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U.S. farmers are expected to plant nearly 4 million more acres of corn this year, according to the USDA's Prospective Plantings report released last week.

The report reveals farmers' intentions for planted acreage for principal crops in 2019. Based on a volunteer survey, the report provides a window into how farmers are likely to allocate corn and soybean acreage following retaliatory tariffs placed on U.S. agriculture beginning in 2018.

Survey findings show that farmers across the U.S. plan to plant 92.8 million acres of corn and 84.6 million acres of soybeans in 2019.

Corn Acres in 2019

For the 2019-20 marketing year, U.S. producers intend to plant 92.8 million acres of corn, up 4 percent, or 3.66 million acres, from the prior year. Corn acreage is expected to be the highest in Iowa at 13.6 million acres, followed by Illinois at 11.2 million acres and Nebraska at 9.7 million acres.

Wisconsin farmers surveyed told the USDA they expected to plant over 4 million acres of corn, up about 150,000 acres planted in 2018.

Compared with last year, planted corn acreage is expected to be in line with or higher than prior-year levels in 34 of 48 corn-producing states. The largest change in planted acreage was in the Dakotas, where growers intend to plant 1.6 million additional corn acres in 2019.

Soybean Acres in 2019

USDA estimates that U.S. farmers intend to plant 84.6 million acres of soybeans, down 5 percent, or 4.6 million acres, from the previous year. The reduction in soybean acreage was expected as old-crop soybean demand has been adversely impacted by retaliatory tariffs from China—reducing the export volume and ultimately the prices for soybeans. With lower expected returns on new-crop soybeans, farmers in 26 out of 29 soybean-producing states are expected to reduce plantings in 2019.

Soybean acres are expected to be the highest in Illinois at 10.5 million acres, followed by Iowa at 9.4 million acres. The decline in soybean acres is expected to be the greatest in Iowa, where producers will plant 600,000 fewer acres in 2019. Following Iowa are Minnesota with 500,000 fewer soybean acres and the Dakotas with 850,000 fewer acres. 

Wisconsin growers also expect to plant fewer soybean acres. The survey shows that farmers intend to plant 2.15 million acres, 50,000 fewer acres than the previous year.

In 14 out of 29 soybean-producing states soybean acres will top corn acres in 2019. The states with the largest soybean-to-corn acreage ratio, include Arkansas, Mississippi, Oklahoma and Louisiana. Growers in all those states will plant at least twice as many soybean acres as corn acres.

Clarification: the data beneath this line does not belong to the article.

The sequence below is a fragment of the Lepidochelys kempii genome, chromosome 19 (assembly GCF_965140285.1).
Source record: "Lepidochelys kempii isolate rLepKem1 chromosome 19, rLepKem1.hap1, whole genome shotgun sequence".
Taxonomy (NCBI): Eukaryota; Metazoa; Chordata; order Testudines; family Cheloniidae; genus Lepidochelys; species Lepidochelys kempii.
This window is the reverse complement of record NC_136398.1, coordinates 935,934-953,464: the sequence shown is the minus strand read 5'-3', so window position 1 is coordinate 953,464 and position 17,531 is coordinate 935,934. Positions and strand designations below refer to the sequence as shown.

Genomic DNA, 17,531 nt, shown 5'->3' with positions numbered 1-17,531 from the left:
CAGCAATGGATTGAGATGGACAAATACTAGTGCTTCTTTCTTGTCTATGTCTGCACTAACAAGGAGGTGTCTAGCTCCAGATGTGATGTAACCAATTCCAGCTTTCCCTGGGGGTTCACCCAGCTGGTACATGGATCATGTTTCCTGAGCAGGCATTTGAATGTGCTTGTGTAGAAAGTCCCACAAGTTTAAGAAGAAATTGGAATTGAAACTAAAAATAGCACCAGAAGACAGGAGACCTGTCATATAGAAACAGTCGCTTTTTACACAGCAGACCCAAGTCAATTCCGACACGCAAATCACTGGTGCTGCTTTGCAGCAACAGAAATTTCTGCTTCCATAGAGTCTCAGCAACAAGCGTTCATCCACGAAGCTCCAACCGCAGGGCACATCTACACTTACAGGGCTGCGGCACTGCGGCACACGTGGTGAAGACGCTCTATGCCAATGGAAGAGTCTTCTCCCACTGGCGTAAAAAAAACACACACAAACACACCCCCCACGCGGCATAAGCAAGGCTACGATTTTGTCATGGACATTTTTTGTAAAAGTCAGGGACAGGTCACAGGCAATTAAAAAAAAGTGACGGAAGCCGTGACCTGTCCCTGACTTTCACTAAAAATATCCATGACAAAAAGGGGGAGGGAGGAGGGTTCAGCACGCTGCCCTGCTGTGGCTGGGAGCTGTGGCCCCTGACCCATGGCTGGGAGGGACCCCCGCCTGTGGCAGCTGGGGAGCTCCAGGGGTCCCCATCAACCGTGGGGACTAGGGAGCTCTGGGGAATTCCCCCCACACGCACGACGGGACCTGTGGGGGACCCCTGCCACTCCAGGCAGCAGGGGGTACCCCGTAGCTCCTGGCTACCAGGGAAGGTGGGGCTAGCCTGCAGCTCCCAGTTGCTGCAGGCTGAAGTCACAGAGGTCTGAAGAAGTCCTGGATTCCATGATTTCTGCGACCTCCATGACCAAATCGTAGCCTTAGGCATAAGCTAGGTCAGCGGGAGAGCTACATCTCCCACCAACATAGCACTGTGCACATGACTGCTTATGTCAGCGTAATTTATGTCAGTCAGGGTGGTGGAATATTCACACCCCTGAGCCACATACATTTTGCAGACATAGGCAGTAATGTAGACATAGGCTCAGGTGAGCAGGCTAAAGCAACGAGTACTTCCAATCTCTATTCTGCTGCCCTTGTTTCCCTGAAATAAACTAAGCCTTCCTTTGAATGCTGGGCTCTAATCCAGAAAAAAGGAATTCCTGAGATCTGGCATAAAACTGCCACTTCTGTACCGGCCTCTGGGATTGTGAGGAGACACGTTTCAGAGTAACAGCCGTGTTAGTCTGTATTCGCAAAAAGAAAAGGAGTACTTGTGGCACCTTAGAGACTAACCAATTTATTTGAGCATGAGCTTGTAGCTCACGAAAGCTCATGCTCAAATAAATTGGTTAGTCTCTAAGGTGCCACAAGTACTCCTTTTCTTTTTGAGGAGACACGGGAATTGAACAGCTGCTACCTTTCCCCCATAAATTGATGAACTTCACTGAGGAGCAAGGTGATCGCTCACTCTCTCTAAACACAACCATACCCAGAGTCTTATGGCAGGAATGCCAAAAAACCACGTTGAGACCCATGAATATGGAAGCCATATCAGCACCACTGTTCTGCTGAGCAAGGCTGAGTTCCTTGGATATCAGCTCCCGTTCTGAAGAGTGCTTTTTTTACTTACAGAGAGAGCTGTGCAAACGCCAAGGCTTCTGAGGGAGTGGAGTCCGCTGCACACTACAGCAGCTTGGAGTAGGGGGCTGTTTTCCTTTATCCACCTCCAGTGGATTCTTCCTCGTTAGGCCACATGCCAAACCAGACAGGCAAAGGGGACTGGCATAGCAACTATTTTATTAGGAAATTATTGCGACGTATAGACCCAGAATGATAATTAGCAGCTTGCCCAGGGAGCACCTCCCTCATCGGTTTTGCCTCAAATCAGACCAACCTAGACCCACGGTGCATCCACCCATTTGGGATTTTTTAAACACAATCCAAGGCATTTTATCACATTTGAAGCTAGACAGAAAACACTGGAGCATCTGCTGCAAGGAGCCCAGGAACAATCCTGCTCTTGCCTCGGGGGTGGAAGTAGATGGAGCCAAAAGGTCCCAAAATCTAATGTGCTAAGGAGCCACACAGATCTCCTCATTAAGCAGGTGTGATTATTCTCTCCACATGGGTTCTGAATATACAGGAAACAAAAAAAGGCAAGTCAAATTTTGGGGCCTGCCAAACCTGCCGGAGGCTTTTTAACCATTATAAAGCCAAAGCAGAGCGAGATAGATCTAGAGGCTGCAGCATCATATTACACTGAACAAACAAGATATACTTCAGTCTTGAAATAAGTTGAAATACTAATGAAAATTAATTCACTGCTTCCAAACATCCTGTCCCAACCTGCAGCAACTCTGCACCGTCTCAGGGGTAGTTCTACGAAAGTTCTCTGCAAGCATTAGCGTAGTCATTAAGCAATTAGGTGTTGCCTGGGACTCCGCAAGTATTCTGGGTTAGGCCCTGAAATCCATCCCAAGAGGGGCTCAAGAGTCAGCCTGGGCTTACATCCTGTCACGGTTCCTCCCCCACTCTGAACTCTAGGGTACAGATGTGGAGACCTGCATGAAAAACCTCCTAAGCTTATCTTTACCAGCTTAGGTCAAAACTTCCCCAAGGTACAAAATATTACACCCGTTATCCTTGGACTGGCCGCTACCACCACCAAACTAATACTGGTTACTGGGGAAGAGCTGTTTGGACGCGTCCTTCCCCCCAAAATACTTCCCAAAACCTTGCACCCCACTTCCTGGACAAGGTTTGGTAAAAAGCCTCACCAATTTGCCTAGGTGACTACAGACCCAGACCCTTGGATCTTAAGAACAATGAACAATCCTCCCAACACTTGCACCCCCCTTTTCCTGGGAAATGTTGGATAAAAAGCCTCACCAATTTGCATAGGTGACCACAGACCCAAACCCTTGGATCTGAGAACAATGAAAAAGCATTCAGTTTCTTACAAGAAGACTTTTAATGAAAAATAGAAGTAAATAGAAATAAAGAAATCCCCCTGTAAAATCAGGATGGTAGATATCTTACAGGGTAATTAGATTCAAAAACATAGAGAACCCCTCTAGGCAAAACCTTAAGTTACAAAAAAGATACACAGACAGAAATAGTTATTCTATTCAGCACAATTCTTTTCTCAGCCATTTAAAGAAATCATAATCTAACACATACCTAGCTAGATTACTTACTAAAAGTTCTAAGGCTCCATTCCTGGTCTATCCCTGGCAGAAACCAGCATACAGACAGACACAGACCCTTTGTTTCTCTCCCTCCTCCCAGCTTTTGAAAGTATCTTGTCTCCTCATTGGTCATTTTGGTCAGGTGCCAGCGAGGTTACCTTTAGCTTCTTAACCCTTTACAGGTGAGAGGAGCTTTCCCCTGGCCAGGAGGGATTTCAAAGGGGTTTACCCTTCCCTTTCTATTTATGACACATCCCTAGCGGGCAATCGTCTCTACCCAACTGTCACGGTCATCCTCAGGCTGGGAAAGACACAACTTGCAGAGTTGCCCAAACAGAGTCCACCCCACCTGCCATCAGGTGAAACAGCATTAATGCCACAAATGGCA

Wisconsin growers also expect to plant fewer other grain crops. Winter wheat acres in the state for this coming growing season are estimated at 215,000 acres, 25,000 less than last year. Acres planted in oats will also be fewer, with farmers planning to seed 220,000 acres this spring, about 20,000 acres less than the previous year.

Implications

Given the trade headwinds soybean producers have experienced, analysts were anticipating a decline in U.S. soybean acres in 2019. Industry expectations were for 84 million to 88 million acres planted in 2019, and current projections are on the low-end of that range.

USDA’s Prospective Plantings report provides the first survey-based estimate of acreage for the upcoming crop year, but a variety of factors could change what growers plant this year. For example, the devastating floods experienced in the Midwest, along with the high flooding risk forecasted for this spring, may delay corn plantings and ultimately lead more growers to plant soybeans due to the later planting date.

Second, the administration has worked to restore normal trading flows between the U.S. and China for agricultural commodities. Purchases of corn, soybeans and pork, for example, have been announced in recent weeks. Restoration of the Chinese market could shore up expectations for soybean demand in 2019 and lead to slightly more soybean acres in 2019.

Given these uncertainties, markets will now turn their attention to the pace of old-crop demand and U.S. trade negotiations, specifically the U.S.-Mexico-Canada Agreement, U.S.-China and potential bilaterals with both Japan and the European Union. The next opportunity to evaluate actual acreage decisions will be USDA’s June 28 Acreage report.

John Newton is the chief economist for the AFBF. Colleen Kottke of the Wisconsin State Farmer contributed to this report.

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